Christelyn D. Karazin
Janice Rhoshalle Littlejohn
By Christelyn D. Karazin
Last week, I caught wind of an NFL football player who had so many kids by so many different women that when asked, had trouble naming all his eight children by six different mothers. Oh, and four of the eight are three years old--and they are not quadruplets.
This is an embarrassing and shameful example of how the out-of-wedlock epidemic in our community (now at 72%) is becoming so normalized as to make many of us apathetic. But as we throw up our hands and tsk-tsk, not enough outrage is given to the children of this chaos: Fatherless children are nine times more likely to end up in jail, 10 times more likely to be drug abusers, nine times more likely to drop out of school, and 20 times more likely to have behavioral problems than children from intact homes.
Bob Herbert, a black New York Times columnist, penned a piece, Too Long Ignored, in which he bemoaned, "That the Black Community has not been mobilized en masse to turn this crisis around is a screaming shame. He goes on to suggest that solving the crisis requires heroic efforts, not from the government or the wider American society. "This is a job that will require a campaign on the scale of the Civil Rights Movement, and it will have to be initiated by the Black Community."
Well Bob of the New York Times, here we are.
On September 22, 2010, I have had the honor of organizing the first-ever online civil rights march, dubbed "No Wedding No Womb!" (NWNW) A confederation of like-minded bloggers, authors, artists and entertainers are banding together to say: ENOUGH! Fifty-six bloggers have signed on to date, and more join daily. We blog in tandem, no unison. Each participant will bring forth his and her own truth, experiences, and suggestions for change.
"No Wedding No Womb!" is a declaration and acknowledgement that the out-of-wedlock situation in the black community has reached a critical mass. It is a call for both men and women to take into account the trauma that motherless or fatherless children experience when procreating is taken so cavalierly.
"The Black Community is only as strong as the sum of its parts. Fractured families leave weakened individuals. While it's wonderful that women are spearheading this initiative, ultimately it's up to the males to step in and live up to their responsibilities as well as police the behavior of those who've fumbled," says NWNW soldier, Faith Dow, blogger for Acts of Faith In Love and Life.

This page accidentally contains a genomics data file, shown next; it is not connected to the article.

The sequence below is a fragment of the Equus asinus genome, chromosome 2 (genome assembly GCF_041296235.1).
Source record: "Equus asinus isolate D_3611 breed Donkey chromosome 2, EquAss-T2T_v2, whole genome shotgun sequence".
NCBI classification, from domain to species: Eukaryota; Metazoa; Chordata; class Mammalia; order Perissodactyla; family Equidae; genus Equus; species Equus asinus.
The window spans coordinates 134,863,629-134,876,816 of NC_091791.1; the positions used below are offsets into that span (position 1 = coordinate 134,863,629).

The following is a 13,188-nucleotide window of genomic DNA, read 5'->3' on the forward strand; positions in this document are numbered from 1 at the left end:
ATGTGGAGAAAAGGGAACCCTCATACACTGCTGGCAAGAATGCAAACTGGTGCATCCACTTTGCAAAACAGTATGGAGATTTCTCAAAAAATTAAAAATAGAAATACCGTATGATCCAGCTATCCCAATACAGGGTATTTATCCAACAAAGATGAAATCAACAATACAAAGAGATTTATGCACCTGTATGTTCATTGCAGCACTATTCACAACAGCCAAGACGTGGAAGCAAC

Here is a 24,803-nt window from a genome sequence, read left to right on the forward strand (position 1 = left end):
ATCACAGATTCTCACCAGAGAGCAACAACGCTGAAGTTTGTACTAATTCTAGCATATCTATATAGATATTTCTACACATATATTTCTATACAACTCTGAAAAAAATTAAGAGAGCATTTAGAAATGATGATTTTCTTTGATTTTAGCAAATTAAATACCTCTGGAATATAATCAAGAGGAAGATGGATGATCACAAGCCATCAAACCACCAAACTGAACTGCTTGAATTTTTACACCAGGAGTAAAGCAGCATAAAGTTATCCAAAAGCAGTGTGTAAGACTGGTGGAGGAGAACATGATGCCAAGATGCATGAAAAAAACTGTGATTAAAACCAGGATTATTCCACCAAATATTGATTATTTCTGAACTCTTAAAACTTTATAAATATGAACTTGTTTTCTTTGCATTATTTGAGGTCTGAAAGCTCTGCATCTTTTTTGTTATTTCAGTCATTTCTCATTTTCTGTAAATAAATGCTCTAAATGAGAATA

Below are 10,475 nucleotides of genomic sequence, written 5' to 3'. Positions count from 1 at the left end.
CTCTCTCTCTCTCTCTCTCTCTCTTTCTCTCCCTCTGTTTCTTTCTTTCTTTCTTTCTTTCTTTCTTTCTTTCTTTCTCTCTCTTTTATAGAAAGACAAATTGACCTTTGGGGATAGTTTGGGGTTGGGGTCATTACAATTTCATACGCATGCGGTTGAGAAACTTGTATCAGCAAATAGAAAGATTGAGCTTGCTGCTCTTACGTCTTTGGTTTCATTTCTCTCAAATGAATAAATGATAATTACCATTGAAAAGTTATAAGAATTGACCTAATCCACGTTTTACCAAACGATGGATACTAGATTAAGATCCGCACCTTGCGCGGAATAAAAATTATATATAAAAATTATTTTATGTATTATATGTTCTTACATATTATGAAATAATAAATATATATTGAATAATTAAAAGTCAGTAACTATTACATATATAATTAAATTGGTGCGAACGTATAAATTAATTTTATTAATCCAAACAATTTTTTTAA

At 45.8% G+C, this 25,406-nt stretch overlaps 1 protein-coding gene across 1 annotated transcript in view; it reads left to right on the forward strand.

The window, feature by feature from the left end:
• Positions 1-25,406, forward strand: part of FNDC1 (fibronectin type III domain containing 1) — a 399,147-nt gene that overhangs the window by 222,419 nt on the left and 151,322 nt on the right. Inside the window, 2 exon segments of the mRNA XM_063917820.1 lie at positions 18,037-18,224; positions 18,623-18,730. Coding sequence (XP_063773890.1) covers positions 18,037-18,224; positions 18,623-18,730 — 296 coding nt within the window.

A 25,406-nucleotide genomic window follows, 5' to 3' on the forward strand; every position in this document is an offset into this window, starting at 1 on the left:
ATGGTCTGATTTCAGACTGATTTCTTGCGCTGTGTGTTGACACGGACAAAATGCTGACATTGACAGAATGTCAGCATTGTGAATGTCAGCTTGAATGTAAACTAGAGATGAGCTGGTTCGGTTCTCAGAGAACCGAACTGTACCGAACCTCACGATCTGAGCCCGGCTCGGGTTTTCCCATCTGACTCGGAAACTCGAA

Me and my writing partner, Janice Rhoshalle Littlejohn, have managed to band liberal and conservative, Republican and Democrat, pro-black lovers, pro-interracial lovers, online heavyweights and lightweights in a call to action. September 22, which happens to be the 148th anniversary of President Lincoln's signing of the Emancipation Proclamation, aims to loosen the shackles of the economic and emotional enslavement caused by the normalization of baby mamma and daddy-ism.
"The destruction of the black family is the direct cause of the destruction of the communities we live in," says NWNW participant, Lamar Tyler, a filmmaker, and blogger for the widely-acclaimed BlackandMarriedwithKids.com, and guest blogger for Essence.com.
But whose fault is it? Frankly, I'm less concerned about who's to blame. I see a lot of black men and women pointing fingers and breathing fire at each other, but if they shut up for one minute and looked down into the eyes of the child that witnesses this vitriol, they'll see hurt, anger, pain, resentfulness. Hatred of men. Hatred of women. Irreparable damage that will express itself in a host of self-destructive behaviors.
In this ridiculous blame game, people want to excuse and dismiss, call for a study, blame slavery, blame white people, blame rap music... the list goes on. And while everyone is rushing to defend their actions, nobody will ask the kids what THEY think about not having the God-given right to have both parents who are functional and committed in the home.
Nobody asks, because everyone knows the answer. And so the cries of children are smothered by adult actions of self-indulgence and lack of foresight. It's uncomfortable to hear that you've done something wrong, and I understand that; but frankly, I don't care about a little hurt feelings. "No Wedding No Womb!" is about our children, who are our future, and who need us to fight for them with all we've got.
I should know. I am a 'baby momma' to a wonderful, beautiful and intellectually-gifted 12-year-old girl.
To find out how you can participate in or support the No Wedding No Womb! Movement, go to www.noweddingnowomb.com and click the "No Wedding No Womb!" button on the top of the navigation bar for additional details and a full list of confirmed participants.